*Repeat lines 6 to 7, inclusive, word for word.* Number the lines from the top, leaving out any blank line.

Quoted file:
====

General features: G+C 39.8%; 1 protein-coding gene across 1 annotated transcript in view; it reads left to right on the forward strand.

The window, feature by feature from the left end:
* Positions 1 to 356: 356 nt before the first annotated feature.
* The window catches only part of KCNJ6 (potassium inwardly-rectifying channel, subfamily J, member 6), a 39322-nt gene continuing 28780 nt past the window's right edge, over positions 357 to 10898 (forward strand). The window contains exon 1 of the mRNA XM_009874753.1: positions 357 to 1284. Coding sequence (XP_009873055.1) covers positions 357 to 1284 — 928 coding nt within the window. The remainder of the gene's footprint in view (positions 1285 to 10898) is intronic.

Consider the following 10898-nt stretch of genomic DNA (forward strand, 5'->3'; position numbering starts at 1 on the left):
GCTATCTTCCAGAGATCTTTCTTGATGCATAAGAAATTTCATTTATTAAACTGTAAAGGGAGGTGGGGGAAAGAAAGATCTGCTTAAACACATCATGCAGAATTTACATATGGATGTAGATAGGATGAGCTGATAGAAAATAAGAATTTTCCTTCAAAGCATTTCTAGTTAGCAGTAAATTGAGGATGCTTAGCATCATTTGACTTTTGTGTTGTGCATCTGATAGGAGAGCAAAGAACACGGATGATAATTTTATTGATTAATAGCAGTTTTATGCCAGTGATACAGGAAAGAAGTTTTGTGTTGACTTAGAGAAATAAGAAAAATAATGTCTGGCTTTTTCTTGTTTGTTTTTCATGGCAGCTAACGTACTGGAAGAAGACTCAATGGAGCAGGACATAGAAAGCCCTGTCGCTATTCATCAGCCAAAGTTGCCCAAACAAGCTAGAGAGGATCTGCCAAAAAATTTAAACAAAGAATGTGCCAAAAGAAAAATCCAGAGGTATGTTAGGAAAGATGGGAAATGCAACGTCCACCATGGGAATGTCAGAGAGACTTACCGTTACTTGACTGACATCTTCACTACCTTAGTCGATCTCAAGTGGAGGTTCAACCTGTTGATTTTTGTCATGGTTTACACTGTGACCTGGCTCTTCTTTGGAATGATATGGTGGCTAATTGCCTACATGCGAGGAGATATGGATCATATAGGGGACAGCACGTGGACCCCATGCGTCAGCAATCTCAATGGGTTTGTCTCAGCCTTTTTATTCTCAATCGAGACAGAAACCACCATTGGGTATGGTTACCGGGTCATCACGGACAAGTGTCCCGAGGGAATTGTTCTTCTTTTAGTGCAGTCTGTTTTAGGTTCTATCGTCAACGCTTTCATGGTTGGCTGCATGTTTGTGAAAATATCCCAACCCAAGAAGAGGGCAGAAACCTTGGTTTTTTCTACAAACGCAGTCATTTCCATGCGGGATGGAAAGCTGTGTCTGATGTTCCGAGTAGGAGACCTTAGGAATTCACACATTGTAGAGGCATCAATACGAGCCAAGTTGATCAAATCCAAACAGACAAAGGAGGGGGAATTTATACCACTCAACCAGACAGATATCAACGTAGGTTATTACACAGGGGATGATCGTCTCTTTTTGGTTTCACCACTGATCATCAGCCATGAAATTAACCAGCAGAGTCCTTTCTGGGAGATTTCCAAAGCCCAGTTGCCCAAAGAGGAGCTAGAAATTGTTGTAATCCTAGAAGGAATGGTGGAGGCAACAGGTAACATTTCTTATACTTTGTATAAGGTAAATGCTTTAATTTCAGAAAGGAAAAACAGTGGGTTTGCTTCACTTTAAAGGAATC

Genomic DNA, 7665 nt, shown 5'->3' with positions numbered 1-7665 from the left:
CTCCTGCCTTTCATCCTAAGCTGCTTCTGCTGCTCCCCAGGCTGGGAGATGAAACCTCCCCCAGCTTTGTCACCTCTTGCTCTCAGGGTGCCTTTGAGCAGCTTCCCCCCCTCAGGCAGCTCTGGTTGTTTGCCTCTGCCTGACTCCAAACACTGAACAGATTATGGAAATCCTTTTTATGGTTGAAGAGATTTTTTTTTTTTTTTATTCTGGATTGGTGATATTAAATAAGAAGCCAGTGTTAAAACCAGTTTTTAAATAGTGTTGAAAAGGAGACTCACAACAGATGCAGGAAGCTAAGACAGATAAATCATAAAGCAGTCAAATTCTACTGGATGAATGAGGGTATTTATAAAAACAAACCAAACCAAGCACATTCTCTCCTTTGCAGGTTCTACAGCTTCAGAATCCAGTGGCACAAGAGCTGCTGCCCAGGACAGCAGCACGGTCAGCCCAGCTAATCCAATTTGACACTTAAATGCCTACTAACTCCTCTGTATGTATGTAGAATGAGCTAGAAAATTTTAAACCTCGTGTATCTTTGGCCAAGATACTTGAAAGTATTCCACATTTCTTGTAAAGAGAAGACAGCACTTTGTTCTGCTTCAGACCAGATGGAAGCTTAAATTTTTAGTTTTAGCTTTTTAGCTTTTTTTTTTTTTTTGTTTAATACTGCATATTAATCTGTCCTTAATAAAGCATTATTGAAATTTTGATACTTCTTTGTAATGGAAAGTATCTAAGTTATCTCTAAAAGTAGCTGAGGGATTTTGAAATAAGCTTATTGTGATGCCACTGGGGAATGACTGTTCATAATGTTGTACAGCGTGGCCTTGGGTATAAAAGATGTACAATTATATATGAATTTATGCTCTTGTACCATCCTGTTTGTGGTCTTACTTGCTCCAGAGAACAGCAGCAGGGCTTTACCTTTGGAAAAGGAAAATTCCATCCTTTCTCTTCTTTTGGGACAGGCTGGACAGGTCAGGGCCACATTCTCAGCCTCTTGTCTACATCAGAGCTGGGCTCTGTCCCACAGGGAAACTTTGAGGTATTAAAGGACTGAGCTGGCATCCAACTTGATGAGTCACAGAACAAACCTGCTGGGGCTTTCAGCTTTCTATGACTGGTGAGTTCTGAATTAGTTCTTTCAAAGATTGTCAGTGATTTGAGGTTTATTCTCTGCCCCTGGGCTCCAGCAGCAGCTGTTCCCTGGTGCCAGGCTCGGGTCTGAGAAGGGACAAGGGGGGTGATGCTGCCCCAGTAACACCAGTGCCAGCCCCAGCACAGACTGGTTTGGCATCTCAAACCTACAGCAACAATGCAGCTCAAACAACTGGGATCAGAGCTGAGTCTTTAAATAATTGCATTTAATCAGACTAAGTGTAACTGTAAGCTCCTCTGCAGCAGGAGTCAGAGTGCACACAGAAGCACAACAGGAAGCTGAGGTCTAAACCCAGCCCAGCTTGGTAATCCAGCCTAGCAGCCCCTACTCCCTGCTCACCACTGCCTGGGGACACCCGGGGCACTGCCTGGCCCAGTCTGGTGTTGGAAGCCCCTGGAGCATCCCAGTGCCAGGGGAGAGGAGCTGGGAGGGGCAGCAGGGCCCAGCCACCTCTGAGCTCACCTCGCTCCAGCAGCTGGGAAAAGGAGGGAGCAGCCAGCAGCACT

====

GCTATCTTCCAGAGATCTTTCTTGATGCATAAGAAATTTCATTTATTAAACTGTAAAGGGAGGTGGGGGAAAGAAAGATCTGCTTAAACACATCATGCAGAATTTACATATGGATGTAGATAGGATGAGCTGATAGAAAATAAGAATTTTCCTTCAAAGCATTTCTAGTTAGCAGTAAATTGAGGATGCTTAGCATCATTTGACTTTTGTGTTGTGCATCTGATAGGAGAGCAAAGAACACGGATGATAATTTTATTGATTAATAGCAGTTTTATGCCAGTGATACAGGAAAGAAGTTTTGTGTTGACTTAGAGAAATAAGAAAAATAATGTCTGGCTTTTTCTTGTTTGTTTTTCATGGCAGCTAACGTACTGGAAGAAGACTCAATGGAGCAGGACATAGAAAGCCCTGTCGCTATTCATCAGCCAAAGTTGCCCAAACAAGCTAGAGAGGATCTGCCAAAAAATTTAAACAAAGAATGTGCCAAAAGAAAAATCCAGAGGTATGTTAGGAAAGATGGGAAATGCAACGTCCACCATGGGAATGTCAGAGAGACTTACCGTTACTTGACTGACATCTTCACTACCTTAGTCGATCTCAAGTGGAGGTTCAACCTGTTGATTTTTGTCATGGTTTACACTGTGACCTGGCTCTTCTTTGGAATGATATGGTGGCTAATTGCCTACATGCGAGGAGATATGGATCATATAGGGGACAGCACGTGGACCCCATGCGTCAGCAATCTCAATGGGTTTGTCTCAGCCTTTTTATTCTCAATCGAGACAGAAACCACCATTGGGTATGGTTACCGGGTCATCACGGACAAGTGTCCCGAGGGAATTGTTCTTCTTTTAGTGCAGTCTGTTTTAGGTTCTATCGTCAACGCTTTCATGGTTGGCTGCATGTTTGTGAAAATATCCCAACCCAAGAAGAGGGCAGAAACCTTGGTTTTTTCTACAAACGCAGTCATTTCCATGCGGGATGGAAAGCTGTGTCTGATGTTCCGAGTAGGAGACCTTAGGAATTCACACATTGTAGAGGCATCAATACGAGCCAAGTTGATCAAATCCAAACAGACAAAGGAGGGGGAATTTATACCACTCAACCAGACAGATATCAACGTAGGTTATTACACAGGGGATGATCGTCTCTTTTTGGTTTCACCACTGATCATCAGCCATGAAATTAACCAGCAGAGTCCTTTCTGGGAGATTTCCAAAGCCCAGTTGCCCAAAGAGGAGCTAGAAATTGTTGTAATCCTAGAAGGAATGGTGGAGGCAACAGGTAACATTTCTTATACTTTGTATAAGGTAAATGCTTTAATTTCAGAAAGGAAAAACAGTGGGTTTGCTTCACTTTAAAGGAATC

Genomic DNA, 7665 nt, shown 5'->3' with positions numbered 1-7665 from the left: